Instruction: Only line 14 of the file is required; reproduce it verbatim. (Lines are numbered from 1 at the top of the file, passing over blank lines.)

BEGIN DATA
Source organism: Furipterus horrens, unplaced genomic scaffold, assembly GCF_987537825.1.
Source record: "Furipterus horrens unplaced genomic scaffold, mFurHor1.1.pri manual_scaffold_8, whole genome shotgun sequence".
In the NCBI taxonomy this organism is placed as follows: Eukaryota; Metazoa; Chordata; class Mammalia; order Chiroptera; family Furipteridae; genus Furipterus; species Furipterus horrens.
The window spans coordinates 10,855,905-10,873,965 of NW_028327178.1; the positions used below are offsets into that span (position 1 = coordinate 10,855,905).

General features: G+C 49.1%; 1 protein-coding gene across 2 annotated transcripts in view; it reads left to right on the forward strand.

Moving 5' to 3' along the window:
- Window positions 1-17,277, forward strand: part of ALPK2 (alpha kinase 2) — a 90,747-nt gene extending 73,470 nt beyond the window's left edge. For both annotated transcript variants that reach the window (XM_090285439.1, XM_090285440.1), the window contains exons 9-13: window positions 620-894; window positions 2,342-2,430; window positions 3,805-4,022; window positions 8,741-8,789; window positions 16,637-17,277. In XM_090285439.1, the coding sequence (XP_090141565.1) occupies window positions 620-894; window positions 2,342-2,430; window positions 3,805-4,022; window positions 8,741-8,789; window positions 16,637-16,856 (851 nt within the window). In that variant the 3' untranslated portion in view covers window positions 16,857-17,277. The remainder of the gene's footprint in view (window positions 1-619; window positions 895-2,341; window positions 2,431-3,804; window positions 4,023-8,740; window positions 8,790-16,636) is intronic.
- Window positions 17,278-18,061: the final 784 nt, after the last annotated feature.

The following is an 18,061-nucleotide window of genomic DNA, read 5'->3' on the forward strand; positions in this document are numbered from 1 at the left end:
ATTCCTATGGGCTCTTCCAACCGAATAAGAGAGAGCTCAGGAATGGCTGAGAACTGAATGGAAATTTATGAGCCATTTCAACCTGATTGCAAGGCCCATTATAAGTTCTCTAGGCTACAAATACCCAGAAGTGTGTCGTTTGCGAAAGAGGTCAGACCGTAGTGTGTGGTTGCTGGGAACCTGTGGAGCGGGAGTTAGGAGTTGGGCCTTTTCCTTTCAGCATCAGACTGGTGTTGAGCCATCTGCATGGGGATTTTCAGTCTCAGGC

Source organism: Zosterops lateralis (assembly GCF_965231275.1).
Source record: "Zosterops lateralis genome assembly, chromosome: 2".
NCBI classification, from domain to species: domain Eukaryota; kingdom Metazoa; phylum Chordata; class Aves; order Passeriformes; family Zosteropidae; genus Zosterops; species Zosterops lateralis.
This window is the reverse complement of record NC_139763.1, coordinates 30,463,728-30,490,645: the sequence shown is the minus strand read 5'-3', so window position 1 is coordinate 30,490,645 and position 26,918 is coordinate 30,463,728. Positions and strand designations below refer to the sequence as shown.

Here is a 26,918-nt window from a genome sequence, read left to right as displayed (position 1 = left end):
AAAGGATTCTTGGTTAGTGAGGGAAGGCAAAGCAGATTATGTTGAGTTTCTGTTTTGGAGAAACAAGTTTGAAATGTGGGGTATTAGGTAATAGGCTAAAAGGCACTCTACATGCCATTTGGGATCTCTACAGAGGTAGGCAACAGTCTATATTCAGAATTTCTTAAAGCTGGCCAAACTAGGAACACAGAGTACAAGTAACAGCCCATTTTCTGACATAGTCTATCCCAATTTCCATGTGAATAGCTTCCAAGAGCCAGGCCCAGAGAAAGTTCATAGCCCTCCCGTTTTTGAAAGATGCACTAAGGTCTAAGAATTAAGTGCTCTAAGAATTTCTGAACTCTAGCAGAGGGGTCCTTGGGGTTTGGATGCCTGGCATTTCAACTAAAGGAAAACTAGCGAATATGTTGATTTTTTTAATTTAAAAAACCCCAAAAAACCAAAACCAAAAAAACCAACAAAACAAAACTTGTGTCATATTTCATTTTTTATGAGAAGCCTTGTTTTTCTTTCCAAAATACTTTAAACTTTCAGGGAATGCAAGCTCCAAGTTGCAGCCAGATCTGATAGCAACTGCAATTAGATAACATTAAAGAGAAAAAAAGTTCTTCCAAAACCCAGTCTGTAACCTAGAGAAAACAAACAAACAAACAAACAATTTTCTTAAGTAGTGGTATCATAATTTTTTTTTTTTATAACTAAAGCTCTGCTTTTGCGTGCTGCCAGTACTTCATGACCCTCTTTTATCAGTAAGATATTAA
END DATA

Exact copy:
This window is the reverse complement of record NC_139763.1, coordinates 30,463,728-30,490,645: the sequence shown is the minus strand read 5'-3', so window position 1 is coordinate 30,490,645 and position 26,918 is coordinate 30,463,728. Positions and strand designations below refer to the sequence as shown.